Saturday, August 29, 2009

The Author as Terrorist: How to Think Like a Suspense Writer (#1)


Rick on Maui (2)

I love a good suspense novel--the kind that grabs you with the first line, slowly tightens its grip for 400 pages, and doesn't let go until the very end. I've also written suspense since I was in high school, and now I even get paid for it.So when CAN invited me to join this blog, it was only natural to do a series of posts on suspense writing. The series is titled The Author as Terrorist because ... well, keep reading and I'll explain.

We’ve all read—or at least started to read—thrillers that failed to thrill. They never catch fire or lose our attention after twenty pages. Before you know it they’ve been tossed in the box of books we’re donating to the next library book sale. And those are the ones that got published; hundreds of thousands of suspense novels die every year in the slush piles of agents and editors, mourned only by their authors. What went wrong with these books? More important, what went right with books that did grab us?

Good suspense novels tend to have good writing, of course. We care about the characters, chuckle at the witty dialogue, and admire the vivid description—but any good novel should have all of that. What sets a good suspense novel apart?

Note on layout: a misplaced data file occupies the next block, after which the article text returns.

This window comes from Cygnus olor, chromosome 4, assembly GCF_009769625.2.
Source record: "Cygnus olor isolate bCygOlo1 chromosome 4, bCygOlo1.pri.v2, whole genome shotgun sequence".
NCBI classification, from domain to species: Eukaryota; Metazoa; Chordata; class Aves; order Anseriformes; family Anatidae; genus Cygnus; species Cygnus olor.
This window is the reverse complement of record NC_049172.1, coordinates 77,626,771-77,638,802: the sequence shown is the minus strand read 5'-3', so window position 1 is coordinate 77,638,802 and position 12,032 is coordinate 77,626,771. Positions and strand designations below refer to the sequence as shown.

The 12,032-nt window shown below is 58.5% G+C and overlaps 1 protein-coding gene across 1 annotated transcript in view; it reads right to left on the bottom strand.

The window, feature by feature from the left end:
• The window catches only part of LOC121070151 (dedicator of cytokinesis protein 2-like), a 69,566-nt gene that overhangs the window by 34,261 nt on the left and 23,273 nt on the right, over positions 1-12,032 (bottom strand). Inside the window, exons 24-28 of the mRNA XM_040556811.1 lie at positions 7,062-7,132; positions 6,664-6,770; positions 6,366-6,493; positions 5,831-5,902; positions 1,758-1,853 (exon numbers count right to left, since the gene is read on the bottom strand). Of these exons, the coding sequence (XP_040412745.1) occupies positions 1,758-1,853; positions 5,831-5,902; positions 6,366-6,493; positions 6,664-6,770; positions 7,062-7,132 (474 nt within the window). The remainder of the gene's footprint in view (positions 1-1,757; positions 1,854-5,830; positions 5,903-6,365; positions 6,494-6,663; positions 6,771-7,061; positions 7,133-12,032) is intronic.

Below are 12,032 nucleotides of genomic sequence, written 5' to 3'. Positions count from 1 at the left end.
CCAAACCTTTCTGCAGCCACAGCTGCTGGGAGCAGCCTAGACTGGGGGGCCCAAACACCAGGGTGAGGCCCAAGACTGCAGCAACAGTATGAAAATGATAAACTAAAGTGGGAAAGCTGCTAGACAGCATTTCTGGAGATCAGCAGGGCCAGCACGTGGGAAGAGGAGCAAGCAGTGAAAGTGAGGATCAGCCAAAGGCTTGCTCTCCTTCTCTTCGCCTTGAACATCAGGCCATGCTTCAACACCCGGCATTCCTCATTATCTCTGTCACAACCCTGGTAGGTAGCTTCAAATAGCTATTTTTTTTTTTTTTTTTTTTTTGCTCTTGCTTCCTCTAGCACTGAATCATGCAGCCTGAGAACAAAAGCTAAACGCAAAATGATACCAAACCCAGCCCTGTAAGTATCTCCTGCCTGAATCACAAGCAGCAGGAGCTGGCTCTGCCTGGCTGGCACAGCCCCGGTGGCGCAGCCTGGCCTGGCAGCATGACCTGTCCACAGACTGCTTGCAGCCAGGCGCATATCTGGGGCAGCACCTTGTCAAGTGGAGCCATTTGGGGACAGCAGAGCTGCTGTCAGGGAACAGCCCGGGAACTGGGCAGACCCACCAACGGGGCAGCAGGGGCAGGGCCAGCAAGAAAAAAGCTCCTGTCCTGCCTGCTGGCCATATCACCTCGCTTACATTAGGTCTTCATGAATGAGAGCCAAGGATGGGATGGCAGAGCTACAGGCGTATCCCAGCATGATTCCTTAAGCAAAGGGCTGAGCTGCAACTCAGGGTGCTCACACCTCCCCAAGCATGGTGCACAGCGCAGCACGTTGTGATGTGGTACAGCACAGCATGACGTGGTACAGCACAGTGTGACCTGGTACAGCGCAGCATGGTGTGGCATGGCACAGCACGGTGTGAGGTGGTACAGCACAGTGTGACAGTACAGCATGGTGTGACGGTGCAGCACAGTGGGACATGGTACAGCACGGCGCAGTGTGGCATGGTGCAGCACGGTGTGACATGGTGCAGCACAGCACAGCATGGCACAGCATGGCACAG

The key to answering that question lies in one of the favorite axioms of writing guru Randy Ingermanson: The goal of all fiction writing is to create a powerful emotional response in the reader. A romance writer wants to inspire longing and love. A mystery writer strives for intense curiosity followed by satisfaction when the mystery is unraveled at last. A horror writer, of course, tries to horrify.

And a suspense writer should create suspense, right? Readers should genuinely think that something awful might happen to a character they really care about. Better still, readers should wonder what exactly might happen and to which character.

The best suspense writers tend to think like old-fashioned terrorists. Really. The main goal of most terrorists in the 1960s and 1970s was not to kill people or blow up buildings, but to create a pervasive atmosphere of fear and uncertainty that made it impossible for their fellow citizens to lead normal lives. That, of course, is exactly the effect we suspense writers want to have on our readers. We want to make them miss their bus stops, skip meals and stay up way past their bedtimes because they absolutely have to know what’s going to happen next.

Up next month in part #2: Starting with a Bang. It will appear on Friday, September 18.

Cross-posted at http://canblog.typepad.com/canbookmarketing/

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